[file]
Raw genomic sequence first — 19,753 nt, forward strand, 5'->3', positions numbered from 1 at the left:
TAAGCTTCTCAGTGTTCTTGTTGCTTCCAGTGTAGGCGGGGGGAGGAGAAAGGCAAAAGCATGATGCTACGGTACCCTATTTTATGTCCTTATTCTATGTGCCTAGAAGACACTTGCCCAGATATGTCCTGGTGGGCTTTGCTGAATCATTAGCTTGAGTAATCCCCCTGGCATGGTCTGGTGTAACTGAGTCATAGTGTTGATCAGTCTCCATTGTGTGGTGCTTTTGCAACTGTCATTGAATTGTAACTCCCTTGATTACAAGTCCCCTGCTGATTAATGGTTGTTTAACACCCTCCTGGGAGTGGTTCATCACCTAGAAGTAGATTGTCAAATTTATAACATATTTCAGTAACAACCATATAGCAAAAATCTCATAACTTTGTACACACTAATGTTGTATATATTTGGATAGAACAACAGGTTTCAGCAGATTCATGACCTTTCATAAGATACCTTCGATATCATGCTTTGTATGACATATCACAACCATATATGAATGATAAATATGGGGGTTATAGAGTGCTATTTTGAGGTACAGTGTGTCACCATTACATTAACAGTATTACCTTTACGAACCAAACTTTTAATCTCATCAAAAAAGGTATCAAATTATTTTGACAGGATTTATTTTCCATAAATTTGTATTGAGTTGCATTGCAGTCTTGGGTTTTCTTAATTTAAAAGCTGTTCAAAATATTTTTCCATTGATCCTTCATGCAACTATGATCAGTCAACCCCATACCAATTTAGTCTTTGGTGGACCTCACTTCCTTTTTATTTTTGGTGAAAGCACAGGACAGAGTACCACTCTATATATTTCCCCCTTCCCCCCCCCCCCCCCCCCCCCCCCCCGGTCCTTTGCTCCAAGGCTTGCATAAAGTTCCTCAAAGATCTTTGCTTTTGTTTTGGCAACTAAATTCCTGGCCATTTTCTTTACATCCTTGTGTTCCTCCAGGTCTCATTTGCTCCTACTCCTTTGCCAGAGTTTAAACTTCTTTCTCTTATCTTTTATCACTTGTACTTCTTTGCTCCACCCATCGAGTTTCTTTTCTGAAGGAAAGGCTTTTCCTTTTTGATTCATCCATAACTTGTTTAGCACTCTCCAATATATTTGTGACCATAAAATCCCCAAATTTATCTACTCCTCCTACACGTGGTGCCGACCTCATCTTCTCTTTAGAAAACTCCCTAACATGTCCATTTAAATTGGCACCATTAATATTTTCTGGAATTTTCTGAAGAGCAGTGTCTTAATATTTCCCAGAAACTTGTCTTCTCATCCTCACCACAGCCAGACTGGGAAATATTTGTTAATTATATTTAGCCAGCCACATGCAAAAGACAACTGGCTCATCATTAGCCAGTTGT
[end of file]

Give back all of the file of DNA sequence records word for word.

Raw genomic sequence first — 19,753 nt, forward strand, 5'->3', positions numbered from 1 at the left:
TAAGCTTCTCAGTGTTCTTGTTGCTTCCAGTGTAGGCGGGGGGAGGAGAAAGGCAAAAGCATGATGCTACGGTACCCTATTTTATGTCCTTATTCTATGTGCCTAGAAGACACTTGCCCAGATATGTCCTGGTGGGCTTTGCTGAATCATTAGCTTGAGTAATCCCCCTGGCATGGTCTGGTGTAACTGAGTCATAGTGTTGATCAGTCTCCATTGTGTGGTGCTTTTGCAACTGTCATTGAATTGTAACTCCCTTGATTACAAGTCCCCTGCTGATTAATGGTTGTTTAACACCCTCCTGGGAGTGGTTCATCACCTAGAAGTAGATTGTCAAATTTATAACATATTTCAGTAACAACCATATAGCAAAAATCTCATAACTTTGTACACACTAATGTTGTATATATTTGGATAGAACAACAGGTTTCAGCAGATTCATGACCTTTCATAAGATACCTTCGATATCATGCTTTGTATGACATATCACAACCATATATGAATGATAAATATGGGGGTTATAGAGTGCTATTTTGAGGTACAGTGTGTCACCATTACATTAACAGTATTACCTTTACGAACCAAACTTTTAATCTCATCAAAAAAGGTATCAAATTATTTTGACAGGATTTATTTTCCATAAATTTGTATTGAGTTGCATTGCAGTCTTGGGTTTTCTTAATTTAAAAGCTGTTCAAAATATTTTTCCATTGATCCTTCATGCAACTATGATCAGTCAACCCCATACCAATTTAGTCTTTGGTGGACCTCACTTCCTTTTTATTTTTGGTGAAAGCACAGGACAGAGTACCACTCTATATATTTCCCCCTTCCCCCCCCCCCCCCCCCCCCCCCCCCGGTCCTTTGCTCCAAGGCTTGCATAAAGTTCCTCAAAGATCTTTGCTTTTGTTTTGGCAACTAAATTCCTGGCCATTTTCTTTACATCCTTGTGTTCCTCCAGGTCTCATTTGCTCCTACTCCTTTGCCAGAGTTTAAACTTCTTTCTCTTATCTTTTATCACTTGTACTTCTTTGCTCCACCCATCGAGTTTCTTTTCTGAAGGAAAGGCTTTTCCTTTTTGATTCATCCATAACTTGTTTAGCACTCTCCAATATATTTGTGACCATAAAATCCCCAAATTTATCTACTCCTCCTACACGTGGTGCCGACCTCATCTTCTCTTTAGAAAACTCCCTAACATGTCCATTTAAATTGGCACCATTAATATTTTCTGGAATTTTCTGAAGAGCAGTGTCTTAATATTTCCCAGAAACTTGTCTTCTCATCCTCACCACAGCCAGACTGGGAAATATTTGTTAATTATATTTAGCCAGCCACATGCAAAAGACAACTGGCTCATCATTAGCCAGTTGT